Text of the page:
This area will also cover training on marketing, social networking, recording, production, PR, promotion, legal affairs and other elements that will help talented acts rise to the next level.

The afternoon included Q&A panels, performances by ridiculously talented classical and pop youngsters about to hit their own fame, and an exclusive backstage tour of the BRIT Awards set just two days ahead of the renowned awards show.

Speakers included artists Plan B (pictured), MNEK and Chase & Status, as well as music executives and young people in the music industry, who were happy to share their journeys and experiences.

There was much excitement and screaming when Plan B stepped onstage to tell them about his Each One Teach One (EOTO) trust, which is a charity founded to improve the lives of young people by providing access to new skills.

“If you don't have a clear talent, it just seems impossible to make something of yourself in the society that we live in,” he said. “There just doesn't appear to be enough places you can go, offering advice and support.

“We [EOTO] have decided to support the The Big Music Project because it will attempt to do just that, by not only providing information, but creating and highlighting genuine opportunities for all young people interested in music and beyond.”



I recently popped over to Sky News to join the wonderful anchor Kay Burley live on air to talk about that evening’s Brit Awards. I do love being a social commentary pundit but I love Sky News even more for being the only broadcaster that calls me for an opinion, not just when it’s an ‘ethnic’ issue or a negative discussion about ‘urban music’. Big up Sky!



I recently attended an interesting event held at the House of Commons. It was a dinner hosted by the Royal Television Society (RTS) All Party Parliamentary Group, in honour of Dame Colette Bowe – the outgoing chair of Ofcom who was stepping down after five years in the role.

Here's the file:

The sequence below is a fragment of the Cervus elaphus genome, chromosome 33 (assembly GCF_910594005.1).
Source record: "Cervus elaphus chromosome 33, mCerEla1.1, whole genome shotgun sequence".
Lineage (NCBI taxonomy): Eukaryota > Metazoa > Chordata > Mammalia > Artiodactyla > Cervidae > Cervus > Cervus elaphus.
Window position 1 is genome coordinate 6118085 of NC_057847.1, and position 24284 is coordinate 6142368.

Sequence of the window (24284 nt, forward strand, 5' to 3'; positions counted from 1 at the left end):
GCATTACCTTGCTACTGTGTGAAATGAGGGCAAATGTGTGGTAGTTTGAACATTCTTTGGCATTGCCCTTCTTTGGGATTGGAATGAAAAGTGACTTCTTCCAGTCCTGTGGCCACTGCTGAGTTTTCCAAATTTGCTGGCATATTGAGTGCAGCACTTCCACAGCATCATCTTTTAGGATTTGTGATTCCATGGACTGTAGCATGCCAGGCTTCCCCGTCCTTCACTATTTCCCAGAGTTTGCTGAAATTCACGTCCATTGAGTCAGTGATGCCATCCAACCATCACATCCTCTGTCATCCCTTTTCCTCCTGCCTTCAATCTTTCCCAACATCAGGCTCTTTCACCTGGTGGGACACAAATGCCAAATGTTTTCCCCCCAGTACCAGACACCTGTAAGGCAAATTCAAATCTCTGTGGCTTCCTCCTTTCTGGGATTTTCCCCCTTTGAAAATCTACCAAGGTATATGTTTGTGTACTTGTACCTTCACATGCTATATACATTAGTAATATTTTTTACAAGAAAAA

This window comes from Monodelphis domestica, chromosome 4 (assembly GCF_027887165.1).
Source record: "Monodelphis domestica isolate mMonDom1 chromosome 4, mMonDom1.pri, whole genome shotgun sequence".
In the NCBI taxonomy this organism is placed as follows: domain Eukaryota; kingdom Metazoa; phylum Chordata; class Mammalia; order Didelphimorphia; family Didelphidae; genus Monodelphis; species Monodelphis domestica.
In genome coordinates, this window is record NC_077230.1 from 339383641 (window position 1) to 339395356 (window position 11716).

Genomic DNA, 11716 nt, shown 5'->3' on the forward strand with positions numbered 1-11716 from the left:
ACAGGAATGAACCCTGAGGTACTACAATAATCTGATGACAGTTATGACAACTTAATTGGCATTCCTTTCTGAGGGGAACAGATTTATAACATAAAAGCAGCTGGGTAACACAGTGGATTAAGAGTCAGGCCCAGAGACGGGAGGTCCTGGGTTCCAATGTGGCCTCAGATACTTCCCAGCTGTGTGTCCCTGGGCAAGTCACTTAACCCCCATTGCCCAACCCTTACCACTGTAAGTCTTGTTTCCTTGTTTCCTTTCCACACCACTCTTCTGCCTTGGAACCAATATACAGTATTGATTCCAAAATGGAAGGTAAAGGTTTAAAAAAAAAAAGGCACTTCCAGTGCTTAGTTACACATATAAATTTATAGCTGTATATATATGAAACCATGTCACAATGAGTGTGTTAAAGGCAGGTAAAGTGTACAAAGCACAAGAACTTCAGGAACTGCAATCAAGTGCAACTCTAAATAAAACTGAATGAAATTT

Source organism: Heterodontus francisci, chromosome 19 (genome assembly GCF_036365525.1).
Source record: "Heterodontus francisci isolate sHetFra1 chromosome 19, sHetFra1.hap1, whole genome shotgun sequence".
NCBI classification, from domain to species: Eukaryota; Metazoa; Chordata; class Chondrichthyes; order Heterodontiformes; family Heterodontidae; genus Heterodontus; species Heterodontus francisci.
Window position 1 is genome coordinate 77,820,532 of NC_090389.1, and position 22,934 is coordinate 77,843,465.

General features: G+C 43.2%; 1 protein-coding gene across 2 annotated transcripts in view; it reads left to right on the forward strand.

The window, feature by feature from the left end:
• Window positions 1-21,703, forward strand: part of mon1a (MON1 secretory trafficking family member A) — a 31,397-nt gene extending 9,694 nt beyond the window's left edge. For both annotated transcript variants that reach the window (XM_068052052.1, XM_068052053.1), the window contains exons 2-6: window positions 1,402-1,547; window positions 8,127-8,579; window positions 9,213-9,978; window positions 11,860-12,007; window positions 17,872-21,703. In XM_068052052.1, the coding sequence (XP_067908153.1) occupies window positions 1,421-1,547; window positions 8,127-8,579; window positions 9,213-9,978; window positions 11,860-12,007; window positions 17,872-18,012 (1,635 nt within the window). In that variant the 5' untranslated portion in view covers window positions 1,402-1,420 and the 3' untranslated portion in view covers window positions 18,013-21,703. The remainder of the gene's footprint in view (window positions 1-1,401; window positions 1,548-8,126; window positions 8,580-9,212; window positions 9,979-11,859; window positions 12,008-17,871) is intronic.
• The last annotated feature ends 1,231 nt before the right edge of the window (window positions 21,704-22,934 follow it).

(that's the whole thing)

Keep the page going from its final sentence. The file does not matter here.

Ofcom is the independent regulator and competition authority for the UK communications industries. In other words, they are the body you contact if you’re not happy with something you see on UK media channels.

Viewers and listeners often complain to Ofcom about programmes they’ve seen or heard on TV and radio, so it's a huge responsibility for the organisation.

I arrived 30 minutes early to get through the rigorous security check at the main gate, which is akin to airport security. By the time I’d had my photo taken, removed and replaced my shoes, belt, jacket and coat and made my way through the grand hall, I was just in time to join the reception drinks. There, I spotted my fellow RTS Futures committee members, including Channel 4 head David Abraham and Baroness Floella Benjamin OBE.

Dinner was a lot of fun with discussions both serious and frivolous about current TV and big screen content accompanied.
We all listened intently as Dame Colette revealed that technology has totally changed news content and the things viewers are now more likely to accept on their TV screens.

It was a fascinating opportunity to hear first hand about the trials and challenges facing our broadcast regulators on a daily basis. Good luck to the next chair at Ofcom – you have a huge task ahead!